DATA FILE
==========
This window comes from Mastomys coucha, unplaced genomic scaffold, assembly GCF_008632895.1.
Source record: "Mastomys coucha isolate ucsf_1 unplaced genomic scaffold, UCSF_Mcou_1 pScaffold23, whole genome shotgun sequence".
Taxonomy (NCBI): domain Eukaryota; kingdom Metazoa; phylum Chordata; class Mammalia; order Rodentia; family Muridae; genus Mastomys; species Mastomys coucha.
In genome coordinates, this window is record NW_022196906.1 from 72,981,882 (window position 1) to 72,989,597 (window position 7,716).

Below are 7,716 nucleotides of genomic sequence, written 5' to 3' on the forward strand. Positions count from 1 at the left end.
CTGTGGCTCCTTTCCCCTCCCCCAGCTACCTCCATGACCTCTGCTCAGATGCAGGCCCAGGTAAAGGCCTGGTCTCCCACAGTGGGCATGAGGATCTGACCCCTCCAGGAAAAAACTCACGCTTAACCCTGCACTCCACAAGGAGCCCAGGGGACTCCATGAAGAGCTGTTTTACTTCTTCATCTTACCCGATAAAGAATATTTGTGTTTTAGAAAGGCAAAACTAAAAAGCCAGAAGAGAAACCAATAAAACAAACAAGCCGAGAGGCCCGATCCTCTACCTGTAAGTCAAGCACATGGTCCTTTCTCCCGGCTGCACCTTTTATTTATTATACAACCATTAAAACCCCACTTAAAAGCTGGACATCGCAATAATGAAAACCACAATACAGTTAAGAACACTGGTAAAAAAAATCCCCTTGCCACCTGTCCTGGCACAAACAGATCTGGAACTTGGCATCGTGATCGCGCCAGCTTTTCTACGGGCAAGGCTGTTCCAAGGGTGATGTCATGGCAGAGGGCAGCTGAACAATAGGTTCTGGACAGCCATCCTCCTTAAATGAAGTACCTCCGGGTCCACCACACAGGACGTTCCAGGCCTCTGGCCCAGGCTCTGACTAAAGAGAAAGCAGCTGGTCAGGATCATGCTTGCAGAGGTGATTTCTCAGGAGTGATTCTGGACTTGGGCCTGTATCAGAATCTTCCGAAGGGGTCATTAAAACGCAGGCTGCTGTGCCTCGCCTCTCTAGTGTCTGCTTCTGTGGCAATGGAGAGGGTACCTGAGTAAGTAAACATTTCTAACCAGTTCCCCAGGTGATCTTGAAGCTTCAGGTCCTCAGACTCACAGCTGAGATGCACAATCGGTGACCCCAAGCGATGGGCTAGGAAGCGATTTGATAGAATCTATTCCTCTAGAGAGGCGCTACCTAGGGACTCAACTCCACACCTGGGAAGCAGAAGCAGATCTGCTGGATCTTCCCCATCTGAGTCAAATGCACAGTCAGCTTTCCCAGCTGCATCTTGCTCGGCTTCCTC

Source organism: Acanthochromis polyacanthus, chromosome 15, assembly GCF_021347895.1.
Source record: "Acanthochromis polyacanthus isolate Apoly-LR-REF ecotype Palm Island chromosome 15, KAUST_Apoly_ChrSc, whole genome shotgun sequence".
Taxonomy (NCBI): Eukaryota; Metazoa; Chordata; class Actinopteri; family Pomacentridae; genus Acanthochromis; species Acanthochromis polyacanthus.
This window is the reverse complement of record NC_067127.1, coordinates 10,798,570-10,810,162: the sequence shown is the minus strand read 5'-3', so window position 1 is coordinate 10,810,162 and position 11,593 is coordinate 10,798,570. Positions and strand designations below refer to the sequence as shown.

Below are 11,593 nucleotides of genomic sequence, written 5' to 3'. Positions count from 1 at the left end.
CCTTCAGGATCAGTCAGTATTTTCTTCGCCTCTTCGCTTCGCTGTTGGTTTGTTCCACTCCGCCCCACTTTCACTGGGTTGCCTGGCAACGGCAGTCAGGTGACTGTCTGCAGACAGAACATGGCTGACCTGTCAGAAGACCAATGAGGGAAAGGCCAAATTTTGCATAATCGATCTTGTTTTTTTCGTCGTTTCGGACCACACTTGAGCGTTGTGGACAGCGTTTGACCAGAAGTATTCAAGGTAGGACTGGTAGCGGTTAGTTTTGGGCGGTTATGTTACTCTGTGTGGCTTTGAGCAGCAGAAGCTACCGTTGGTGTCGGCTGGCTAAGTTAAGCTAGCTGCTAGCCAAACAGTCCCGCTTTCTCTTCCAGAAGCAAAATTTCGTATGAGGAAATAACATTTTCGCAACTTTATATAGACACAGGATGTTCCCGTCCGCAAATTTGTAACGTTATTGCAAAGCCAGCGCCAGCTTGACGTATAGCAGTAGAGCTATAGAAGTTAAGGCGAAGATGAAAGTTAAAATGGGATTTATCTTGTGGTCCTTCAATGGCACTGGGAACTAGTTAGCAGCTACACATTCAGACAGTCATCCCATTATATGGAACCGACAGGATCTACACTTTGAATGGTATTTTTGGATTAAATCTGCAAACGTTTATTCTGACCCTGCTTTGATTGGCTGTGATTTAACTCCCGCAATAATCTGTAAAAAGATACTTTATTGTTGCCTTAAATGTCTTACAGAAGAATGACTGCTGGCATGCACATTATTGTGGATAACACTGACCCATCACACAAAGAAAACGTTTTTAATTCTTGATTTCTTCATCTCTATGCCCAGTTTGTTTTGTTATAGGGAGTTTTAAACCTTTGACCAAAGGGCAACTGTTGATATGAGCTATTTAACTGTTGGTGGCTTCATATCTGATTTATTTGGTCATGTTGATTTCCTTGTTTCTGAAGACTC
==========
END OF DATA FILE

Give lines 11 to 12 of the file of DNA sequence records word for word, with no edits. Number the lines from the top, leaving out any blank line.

Below are 11,593 nucleotides of genomic sequence, written 5' to 3'. Positions count from 1 at the left end.
CCTTCAGGATCAGTCAGTATTTTCTTCGCCTCTTCGCTTCGCTGTTGGTTTGTTCCACTCCGCCCCACTTTCACTGGGTTGCCTGGCAACGGCAGTCAGGTGACTGTCTGCAGACAGAACATGGCTGACCTGTCAGAAGACCAATGAGGGAAAGGCCAAATTTTGCATAATCGATCTTGTTTTTTTCGTCGTTTCGGACCACACTTGAGCGTTGTGGACAGCGTTTGACCAGAAGTATTCAAGGTAGGACTGGTAGCGGTTAGTTTTGGGCGGTTATGTTACTCTGTGTGGCTTTGAGCAGCAGAAGCTACCGTTGGTGTCGGCTGGCTAAGTTAAGCTAGCTGCTAGCCAAACAGTCCCGCTTTCTCTTCCAGAAGCAAAATTTCGTATGAGGAAATAACATTTTCGCAACTTTATATAGACACAGGATGTTCCCGTCCGCAAATTTGTAACGTTATTGCAAAGCCAGCGCCAGCTTGACGTATAGCAGTAGAGCTATAGAAGTTAAGGCGAAGATGAAAGTTAAAATGGGATTTATCTTGTGGTCCTTCAATGGCACTGGGAACTAGTTAGCAGCTACACATTCAGACAGTCATCCCATTATATGGAACCGACAGGATCTACACTTTGAATGGTATTTTTGGATTAAATCTGCAAACGTTTATTCTGACCCTGCTTTGATTGGCTGTGATTTAACTCCCGCAATAATCTGTAAAAAGATACTTTATTGTTGCCTTAAATGTCTTACAGAAGAATGACTGCTGGCATGCACATTATTGTGGATAACACTGACCCATCACACAAAGAAAACGTTTTTAATTCTTGATTTCTTCATCTCTATGCCCAGTTTGTTTTGTTATAGGGAGTTTTAAACCTTTGACCAAAGGGCAACTGTTGATATGAGCTATTTAACTGTTGGTGGCTTCATATCTGATTTATTTGGTCATGTTGATTTCCTTGTTTCTGAAGACTC